The Future of the Anti-Trump Movement
LUCAS JACKSON / REUTERS Demonstrators take part in the Women’s March to protest Donald Trump’s inauguration as the 45th president of the United States close to the White House in Washington, January 21, 2017.
Last Friday, Donald Trump took the presidential oath of office in front of a crowd of about 160,000 people. The next day, some 470,000 turned out for the Women’s March on Washington. They were joined by hundreds of thousands in other cities around the country and world. They supported a hodgepodge of progressive causes, from reproductive rights to environmentalism to decolonialism to anti-racism.
The marches, which were hailed by elated feminist observers as a representing a surge of the intersectional movement—which focuses on how oppression piles up along cleavages of race, class, gender, and more—saw zero reported arrests in Washington. Soon, social media was flooded by a wave of smug posts on the marchers’ supposedly superior protesting chops.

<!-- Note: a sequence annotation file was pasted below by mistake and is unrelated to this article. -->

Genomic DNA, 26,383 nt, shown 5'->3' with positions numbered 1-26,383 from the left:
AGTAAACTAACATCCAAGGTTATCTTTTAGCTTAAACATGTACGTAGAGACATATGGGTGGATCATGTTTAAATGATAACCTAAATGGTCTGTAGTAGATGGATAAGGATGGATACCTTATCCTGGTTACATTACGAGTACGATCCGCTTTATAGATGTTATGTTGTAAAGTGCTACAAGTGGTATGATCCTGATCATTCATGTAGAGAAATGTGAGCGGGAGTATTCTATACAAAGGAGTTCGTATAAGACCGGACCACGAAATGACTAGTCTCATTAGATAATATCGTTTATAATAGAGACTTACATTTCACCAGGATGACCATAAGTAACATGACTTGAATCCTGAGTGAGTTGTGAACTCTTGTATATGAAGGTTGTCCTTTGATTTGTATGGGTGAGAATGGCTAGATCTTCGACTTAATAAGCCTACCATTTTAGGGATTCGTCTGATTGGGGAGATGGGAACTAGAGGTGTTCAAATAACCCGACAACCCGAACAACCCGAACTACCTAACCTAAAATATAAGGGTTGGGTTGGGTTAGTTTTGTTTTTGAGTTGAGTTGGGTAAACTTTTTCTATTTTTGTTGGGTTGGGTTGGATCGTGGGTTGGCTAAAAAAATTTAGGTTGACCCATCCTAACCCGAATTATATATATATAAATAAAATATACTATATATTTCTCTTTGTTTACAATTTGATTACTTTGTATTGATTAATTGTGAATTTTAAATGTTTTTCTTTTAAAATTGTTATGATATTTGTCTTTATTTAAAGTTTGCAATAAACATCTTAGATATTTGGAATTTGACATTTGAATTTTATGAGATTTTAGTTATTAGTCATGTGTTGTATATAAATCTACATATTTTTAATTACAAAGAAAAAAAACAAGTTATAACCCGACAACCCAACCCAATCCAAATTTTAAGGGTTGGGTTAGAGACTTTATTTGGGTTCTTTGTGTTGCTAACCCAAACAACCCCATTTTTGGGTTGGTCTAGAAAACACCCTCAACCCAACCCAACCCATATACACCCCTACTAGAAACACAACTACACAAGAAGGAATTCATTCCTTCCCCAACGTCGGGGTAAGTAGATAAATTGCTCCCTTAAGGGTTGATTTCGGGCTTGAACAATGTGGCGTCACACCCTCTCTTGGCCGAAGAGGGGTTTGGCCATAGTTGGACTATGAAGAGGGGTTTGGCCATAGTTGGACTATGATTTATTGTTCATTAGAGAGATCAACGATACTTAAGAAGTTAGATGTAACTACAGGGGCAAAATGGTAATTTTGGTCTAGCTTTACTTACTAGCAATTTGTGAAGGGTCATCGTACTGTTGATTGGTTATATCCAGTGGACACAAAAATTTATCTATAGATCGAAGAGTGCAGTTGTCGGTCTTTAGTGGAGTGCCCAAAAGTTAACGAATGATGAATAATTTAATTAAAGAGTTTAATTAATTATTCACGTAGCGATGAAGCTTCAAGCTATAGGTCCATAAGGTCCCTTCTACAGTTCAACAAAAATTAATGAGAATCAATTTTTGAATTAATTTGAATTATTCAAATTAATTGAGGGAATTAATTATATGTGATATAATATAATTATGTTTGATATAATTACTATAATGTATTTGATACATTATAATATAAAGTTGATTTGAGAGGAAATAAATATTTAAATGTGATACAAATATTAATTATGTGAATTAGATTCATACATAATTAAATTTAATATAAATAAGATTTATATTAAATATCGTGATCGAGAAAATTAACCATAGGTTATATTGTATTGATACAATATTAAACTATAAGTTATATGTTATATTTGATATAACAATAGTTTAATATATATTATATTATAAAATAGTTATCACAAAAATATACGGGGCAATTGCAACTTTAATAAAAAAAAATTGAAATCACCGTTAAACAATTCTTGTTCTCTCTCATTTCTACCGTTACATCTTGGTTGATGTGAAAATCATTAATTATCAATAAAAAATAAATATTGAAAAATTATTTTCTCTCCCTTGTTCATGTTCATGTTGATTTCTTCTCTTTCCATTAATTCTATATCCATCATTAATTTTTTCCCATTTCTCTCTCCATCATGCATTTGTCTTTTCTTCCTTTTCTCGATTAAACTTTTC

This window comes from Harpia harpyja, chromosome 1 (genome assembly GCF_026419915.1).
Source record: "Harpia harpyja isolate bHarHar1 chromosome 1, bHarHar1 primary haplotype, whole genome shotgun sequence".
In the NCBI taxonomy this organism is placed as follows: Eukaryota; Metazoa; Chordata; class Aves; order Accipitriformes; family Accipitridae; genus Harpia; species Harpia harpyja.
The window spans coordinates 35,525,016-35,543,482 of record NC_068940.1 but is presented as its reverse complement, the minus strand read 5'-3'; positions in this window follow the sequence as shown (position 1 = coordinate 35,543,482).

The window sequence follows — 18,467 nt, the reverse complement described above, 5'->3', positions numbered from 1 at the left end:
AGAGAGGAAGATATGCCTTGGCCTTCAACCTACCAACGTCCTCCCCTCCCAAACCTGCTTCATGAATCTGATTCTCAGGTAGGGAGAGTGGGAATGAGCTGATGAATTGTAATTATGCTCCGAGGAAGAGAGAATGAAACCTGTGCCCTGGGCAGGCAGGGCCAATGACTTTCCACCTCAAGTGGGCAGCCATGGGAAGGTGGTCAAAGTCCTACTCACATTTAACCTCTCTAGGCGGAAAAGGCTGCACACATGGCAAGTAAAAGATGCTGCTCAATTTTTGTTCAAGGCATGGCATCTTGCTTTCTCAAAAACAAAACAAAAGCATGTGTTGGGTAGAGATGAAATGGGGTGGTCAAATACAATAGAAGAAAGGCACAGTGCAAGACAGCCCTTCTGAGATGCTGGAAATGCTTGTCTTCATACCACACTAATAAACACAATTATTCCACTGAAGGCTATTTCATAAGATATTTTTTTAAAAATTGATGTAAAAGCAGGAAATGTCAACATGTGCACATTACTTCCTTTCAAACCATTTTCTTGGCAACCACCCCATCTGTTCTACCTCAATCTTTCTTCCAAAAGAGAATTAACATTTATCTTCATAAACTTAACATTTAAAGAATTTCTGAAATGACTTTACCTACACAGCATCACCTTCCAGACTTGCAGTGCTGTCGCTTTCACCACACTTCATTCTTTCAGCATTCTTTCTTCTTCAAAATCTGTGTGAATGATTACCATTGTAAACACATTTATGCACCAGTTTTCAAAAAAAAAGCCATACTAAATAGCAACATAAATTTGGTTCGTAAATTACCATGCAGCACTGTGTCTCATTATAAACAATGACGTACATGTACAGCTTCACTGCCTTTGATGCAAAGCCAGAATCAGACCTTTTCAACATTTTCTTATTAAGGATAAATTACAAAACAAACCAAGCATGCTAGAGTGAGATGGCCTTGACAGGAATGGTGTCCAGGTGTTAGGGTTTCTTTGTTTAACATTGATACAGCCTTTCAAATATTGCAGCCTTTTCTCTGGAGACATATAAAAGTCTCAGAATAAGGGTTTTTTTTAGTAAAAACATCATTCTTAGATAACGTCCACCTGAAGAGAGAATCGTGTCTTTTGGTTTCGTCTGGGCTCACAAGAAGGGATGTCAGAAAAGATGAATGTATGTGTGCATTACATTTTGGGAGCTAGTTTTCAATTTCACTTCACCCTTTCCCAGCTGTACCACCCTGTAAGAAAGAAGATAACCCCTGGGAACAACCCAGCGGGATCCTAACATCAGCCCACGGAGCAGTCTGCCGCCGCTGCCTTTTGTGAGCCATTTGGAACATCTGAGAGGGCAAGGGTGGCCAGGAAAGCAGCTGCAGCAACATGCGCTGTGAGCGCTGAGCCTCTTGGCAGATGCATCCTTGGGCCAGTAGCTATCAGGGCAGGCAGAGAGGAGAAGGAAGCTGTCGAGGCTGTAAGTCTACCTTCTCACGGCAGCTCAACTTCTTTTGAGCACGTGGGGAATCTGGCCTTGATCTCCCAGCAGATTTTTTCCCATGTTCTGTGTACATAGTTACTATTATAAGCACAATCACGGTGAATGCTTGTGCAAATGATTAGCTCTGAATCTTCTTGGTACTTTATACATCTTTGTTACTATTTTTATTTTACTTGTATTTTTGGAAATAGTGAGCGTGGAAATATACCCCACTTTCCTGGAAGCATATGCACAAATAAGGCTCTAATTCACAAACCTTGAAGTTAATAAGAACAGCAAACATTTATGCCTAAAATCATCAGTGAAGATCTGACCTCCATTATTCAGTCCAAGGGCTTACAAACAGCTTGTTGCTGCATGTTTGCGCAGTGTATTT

But weaknesses in the scaffolding of the movement’s big tent quickly become apparent. “When you brag that your protests had no arrests, I wonder what you think that says about you,” mused the writer Ijeoma Oluo, echoing many black activists. “Calling arrests in protests ‘stupid’,” wrote the Chicago activist Mykele Deville, “defecates on the legacy of those who defied law to bring about change through civil disobedience, property damage, and armed direct action.” The writer Eve Ewingremarked on Twitter that “not getting arrested in a march doesn’t mean you’re better than anybody,” continuing “The police state doesn’t deem you a threat. So slow your roll.”